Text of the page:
Art through a Different Lens

Imagine your life as a blank canvas. As time passes, more colors and designs combine—some bad, some good—but in the end a beautiful masterpiece is created that is unique to every person.

When most people think about art, their first thought is not usually about camouflage, but for Roy Behrens, a professor of art and distinguished scholar, it is a different story. He has a long-term interest in the relationship between art, design and “fooling the eye.”

Roy Behrens
"By studying camouflage, we might get better at knowing when someone is lying to us, whether politics or marketing. In a democracy, it’s critical for us to know when we are being bamboozled."

“My research of camouflage grew out of my interest in art and design, but it has practical origins too. Our society is increasingly vulnerable to sinister misinformation. Through old and new technologies, we are hopelessly bombarded with falsehoods and deceptions. By studying camouflage, we might get better at knowing when someone is lying to us, whether politics or marketing,” Behrens said. “In a democracy, it’s critical for us to know when we are being bamboozled.”

Behrens first came to UNI in 1964, when he won an art scholarship for his undergraduate degree. After completing his degree, he taught high school briefly, but was drafted in to the Marine Corps during the Vietnam War.

Once out of the service, he entered graduate school at the Rhode Island School of Design, and following that taught graphic design, illustration and design history at art schools and universities across the country. But he jumped at the chance to come back to UNI in 1990 when he learned about the opportunity to revitalize the graphic design program in the Department of Art.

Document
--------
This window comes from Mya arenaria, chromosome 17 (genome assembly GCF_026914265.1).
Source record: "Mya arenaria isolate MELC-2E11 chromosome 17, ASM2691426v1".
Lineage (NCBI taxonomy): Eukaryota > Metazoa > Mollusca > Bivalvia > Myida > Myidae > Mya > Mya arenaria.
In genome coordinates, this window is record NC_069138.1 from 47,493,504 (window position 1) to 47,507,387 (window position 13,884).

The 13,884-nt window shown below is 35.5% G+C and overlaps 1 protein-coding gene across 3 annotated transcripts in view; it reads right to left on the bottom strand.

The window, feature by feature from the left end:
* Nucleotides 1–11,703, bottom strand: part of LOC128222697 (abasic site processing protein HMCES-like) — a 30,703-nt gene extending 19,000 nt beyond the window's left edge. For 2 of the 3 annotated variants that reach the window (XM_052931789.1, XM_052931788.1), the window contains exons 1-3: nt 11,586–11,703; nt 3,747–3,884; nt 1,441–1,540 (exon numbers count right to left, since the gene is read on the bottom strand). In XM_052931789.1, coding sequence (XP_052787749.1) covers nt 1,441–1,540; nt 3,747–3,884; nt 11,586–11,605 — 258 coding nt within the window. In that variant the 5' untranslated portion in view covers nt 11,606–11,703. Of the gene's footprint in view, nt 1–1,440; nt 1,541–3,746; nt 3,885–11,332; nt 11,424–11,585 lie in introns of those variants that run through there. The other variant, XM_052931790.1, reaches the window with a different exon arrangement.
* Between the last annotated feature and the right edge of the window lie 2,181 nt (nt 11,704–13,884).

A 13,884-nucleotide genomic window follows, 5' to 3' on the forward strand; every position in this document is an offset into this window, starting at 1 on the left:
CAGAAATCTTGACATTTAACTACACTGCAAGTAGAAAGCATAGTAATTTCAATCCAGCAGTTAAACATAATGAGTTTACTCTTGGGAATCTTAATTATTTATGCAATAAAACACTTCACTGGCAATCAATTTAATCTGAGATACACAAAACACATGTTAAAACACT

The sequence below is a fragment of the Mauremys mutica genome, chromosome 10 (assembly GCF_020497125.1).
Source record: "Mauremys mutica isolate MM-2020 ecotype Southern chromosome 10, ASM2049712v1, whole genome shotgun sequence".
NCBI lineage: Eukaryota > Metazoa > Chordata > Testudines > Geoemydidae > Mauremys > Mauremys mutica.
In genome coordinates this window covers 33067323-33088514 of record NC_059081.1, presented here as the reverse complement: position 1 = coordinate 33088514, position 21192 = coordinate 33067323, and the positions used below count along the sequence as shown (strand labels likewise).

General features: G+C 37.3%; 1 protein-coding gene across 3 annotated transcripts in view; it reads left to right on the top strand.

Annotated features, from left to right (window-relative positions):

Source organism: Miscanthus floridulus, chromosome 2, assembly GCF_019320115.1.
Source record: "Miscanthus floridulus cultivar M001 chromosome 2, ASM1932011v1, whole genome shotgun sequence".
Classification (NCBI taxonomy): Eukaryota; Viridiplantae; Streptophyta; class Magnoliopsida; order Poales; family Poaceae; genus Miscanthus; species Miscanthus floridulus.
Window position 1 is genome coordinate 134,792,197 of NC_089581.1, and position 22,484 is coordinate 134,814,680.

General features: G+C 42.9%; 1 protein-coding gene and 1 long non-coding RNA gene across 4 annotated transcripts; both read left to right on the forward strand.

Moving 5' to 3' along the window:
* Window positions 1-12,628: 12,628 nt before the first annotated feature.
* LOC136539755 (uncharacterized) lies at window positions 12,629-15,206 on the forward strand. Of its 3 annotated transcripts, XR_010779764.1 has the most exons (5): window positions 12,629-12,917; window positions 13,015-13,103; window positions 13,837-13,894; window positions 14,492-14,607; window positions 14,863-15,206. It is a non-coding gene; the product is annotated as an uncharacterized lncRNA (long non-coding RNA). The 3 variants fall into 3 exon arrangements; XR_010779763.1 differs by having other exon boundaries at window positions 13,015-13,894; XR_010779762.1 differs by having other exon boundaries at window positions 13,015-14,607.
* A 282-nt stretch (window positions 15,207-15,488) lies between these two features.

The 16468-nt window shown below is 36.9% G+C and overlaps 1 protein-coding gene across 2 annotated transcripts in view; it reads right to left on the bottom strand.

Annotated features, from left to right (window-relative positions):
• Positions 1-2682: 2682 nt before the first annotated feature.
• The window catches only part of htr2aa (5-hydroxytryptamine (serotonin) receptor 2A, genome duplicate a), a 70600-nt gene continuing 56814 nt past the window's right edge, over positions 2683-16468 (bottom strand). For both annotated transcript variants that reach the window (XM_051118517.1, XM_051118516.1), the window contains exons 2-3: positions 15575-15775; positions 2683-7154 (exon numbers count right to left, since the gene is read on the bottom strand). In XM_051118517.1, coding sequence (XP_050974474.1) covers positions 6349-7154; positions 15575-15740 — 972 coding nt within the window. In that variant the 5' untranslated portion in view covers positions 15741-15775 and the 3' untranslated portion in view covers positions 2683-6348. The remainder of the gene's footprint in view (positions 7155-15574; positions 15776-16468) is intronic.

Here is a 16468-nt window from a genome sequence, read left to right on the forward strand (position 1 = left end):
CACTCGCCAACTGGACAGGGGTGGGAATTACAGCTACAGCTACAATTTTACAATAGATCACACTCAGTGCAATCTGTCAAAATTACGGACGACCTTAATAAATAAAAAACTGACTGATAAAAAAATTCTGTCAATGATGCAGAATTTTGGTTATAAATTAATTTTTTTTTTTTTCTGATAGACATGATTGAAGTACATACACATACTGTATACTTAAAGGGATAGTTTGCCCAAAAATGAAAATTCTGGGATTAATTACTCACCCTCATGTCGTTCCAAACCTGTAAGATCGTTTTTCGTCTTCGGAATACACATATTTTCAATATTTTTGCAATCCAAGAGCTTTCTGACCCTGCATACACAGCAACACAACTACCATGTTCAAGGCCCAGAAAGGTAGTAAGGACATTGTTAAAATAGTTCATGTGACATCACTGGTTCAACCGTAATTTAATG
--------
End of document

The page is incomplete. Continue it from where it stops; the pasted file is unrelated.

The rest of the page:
“I’ve taught for more than 45 years, but I’ve had the best years of my life at UNI. I especially enjoy working with beginning students because I love to introduce them to the breathtaking smartness of graphic design,” Behrens said. “The process begins with a blank page, but it turns into a complex ingenious result. It’s unforgettable to watch a beginning student, in his or her first graphic design class, create an astonishing, magical form.”

In addition to teaching, Behrens has published numerous books, essays and blog articles, and frequently gives lectures all around the U.S., and in the U.K., Canada and Australia. He has also designed books, and illustrated short stories and poetry. His latest book, titled “Frank Lloyd Wright and Mason City: Architectural Heart of the Prairie,” has ranked among the Top Ten Best Selling Books on Frank Lloyd Wright on Amazon for more than a year.

Behrens will be retiring and teaching his last semester next December, but he will continue to write, design and lecture daily. “After retirement,” he added, “I may be better able to help beliefs and causes I admire. Research, writing and design are always difficult (painfully so), and yet they rarely feel like work because of the pleasurable feeling that comes from doing them well.”

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